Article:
The year 2012 marked the centenary of the death of the great Henri Poincaré, mathematical genius, professor of physics and popular philosopher. In comparison with other tributes, Jeremy Gray’s biography stands out because it is so long, drenched in mathematical and bibliographical detail, and offers several chronologies from diverse disciplinary perspectives. After an initial overview and biographical sketch, each chapter presents Poincaré’s contributions to particular fields, including but not limited to cosmogony, physics, topology and the theory of functions.
Over time, however, Gray’s book may well endure because, paradoxically, it is so short. It is a comprehensive but uncluttered guide to Poincaré’s extensive oeuvres that is technical, even though it omits technicalities, and deep, even though it raises more questions than it answers. In a sublime fit between form and content, the domain-specific chapters typically start in the early 1880s when Poincaré began publishing “in three fields at once”, traces the arc of his contributions to a particular field and then, like a planet in a stable orbit, returns again to the “flood from Caen” with which Poincaré’s prolific career began.
Poincaré was not only a brilliant scientist but a talented writer whose popular essays are still in print in many languages. In 1908, after receiving numerous accolades for his scientific and mathematical achievements, he became “an immortal” when elected to the Académie française, an honour traditionally bestowed on literary giants, even though in this case, “the achievements of this best-selling author were hard for most writers to convey intelligibly and in a few words”. Poincaré’s style is aphoristic and elliptical. Contemporaries noted, often in frustration, that he could see more than he could say. When mathematicians asked him to fill in gaps, the genius would simply reply, “But that’s the way it is”. Gray explains how Poincaré worked, from an invitation to lecture, to an initial publication in what was often a new journal. Then, after corresponding with critics, he would publish the final form of his essay in an anthology - except that the “final form” of an essay could remain elusive, as each project waxed and waned in accordance with the feedback received and the intended audience. In sorting out the tangled stories behind these multiply instantiated essays, Gray places them in context and shows how they relate. He argues throughout that “what holds [Poincaré’s] life’s work together to a remarkable degree is the tight hold his epistemology had on his ideas of ontology”.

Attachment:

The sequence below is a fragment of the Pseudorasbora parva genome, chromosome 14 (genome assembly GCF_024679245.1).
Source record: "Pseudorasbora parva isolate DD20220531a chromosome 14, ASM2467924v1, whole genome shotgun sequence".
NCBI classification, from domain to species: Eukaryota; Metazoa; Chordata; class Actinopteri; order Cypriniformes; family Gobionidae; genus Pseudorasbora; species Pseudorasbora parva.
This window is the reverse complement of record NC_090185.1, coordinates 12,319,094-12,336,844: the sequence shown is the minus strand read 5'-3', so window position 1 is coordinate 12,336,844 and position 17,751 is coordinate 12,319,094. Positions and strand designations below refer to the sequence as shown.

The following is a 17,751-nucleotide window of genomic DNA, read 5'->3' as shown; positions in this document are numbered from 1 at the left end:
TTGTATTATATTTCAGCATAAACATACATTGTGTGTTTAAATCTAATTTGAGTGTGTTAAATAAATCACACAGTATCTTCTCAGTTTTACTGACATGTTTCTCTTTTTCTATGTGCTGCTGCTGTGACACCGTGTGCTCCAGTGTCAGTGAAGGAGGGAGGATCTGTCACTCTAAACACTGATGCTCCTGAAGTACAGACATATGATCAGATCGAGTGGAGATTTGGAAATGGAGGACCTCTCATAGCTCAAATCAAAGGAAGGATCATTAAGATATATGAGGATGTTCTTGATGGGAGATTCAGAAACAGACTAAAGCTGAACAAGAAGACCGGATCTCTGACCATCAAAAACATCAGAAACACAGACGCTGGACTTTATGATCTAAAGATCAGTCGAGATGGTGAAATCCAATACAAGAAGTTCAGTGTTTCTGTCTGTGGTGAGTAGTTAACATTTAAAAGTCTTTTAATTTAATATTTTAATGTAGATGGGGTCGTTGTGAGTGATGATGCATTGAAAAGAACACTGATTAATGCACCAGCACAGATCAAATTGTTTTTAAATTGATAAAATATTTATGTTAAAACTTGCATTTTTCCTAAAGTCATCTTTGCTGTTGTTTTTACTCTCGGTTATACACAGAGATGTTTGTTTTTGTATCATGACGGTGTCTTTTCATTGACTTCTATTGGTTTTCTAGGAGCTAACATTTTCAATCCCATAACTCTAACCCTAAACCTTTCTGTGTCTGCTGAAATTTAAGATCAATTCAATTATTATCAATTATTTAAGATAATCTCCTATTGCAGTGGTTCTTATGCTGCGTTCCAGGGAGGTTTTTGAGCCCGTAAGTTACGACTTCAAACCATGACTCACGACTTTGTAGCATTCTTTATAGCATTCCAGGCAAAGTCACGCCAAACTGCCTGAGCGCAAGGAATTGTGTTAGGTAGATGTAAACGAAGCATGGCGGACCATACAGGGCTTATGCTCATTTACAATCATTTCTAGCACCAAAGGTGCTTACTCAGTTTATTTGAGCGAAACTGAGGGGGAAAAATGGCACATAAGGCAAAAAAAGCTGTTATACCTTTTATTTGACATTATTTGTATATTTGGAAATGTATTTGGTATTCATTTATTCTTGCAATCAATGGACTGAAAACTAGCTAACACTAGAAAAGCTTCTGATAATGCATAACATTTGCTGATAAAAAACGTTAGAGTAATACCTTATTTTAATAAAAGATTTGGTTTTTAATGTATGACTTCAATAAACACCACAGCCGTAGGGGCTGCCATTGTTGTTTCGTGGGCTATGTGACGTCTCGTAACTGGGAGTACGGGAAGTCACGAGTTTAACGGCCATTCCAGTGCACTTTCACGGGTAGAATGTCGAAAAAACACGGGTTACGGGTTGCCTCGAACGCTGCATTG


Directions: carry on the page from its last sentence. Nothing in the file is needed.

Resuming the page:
For Poincaré, what exists cannot be understood apart from what we know, and what we know best are the enduring relations between hypothetical entities. What mathematics is about cannot be separated from what mathematicians do. Gray reads Poincaré’s essay, “On the foundations of geometry” as “an early example of cognitive science”.
Our accounts of space reflect our experiences as rigid bodies in the world, both as individuals and as human beings. According to Poincaré, space “is in reality amorphous, and it is only the things in it that give it form”. But if Poincaré was one of the architects of relativity, why did he not take up residence in Minkowski spacetime, so quickly inhabited by physicists, rather than choose, as Gray puts it, “to be a Galilean to the end”?
The short answer is that Poincaré “was at times more modern and at times more traditional than his opponents”. The long answer Gray offers requires a patient reader. Even so, what Poincaré said about his Acta Mathematica papers may be applied to Gray’s book also; namely, that it only skims a vast subject that will doubtless furnish future scholars with the occasion for numerous important discoveries.
Henri Poincaré: A Scientific Biography
By Jeremy Gray
Princeton University Press, 616pp, £24.95
Published 5 November 2012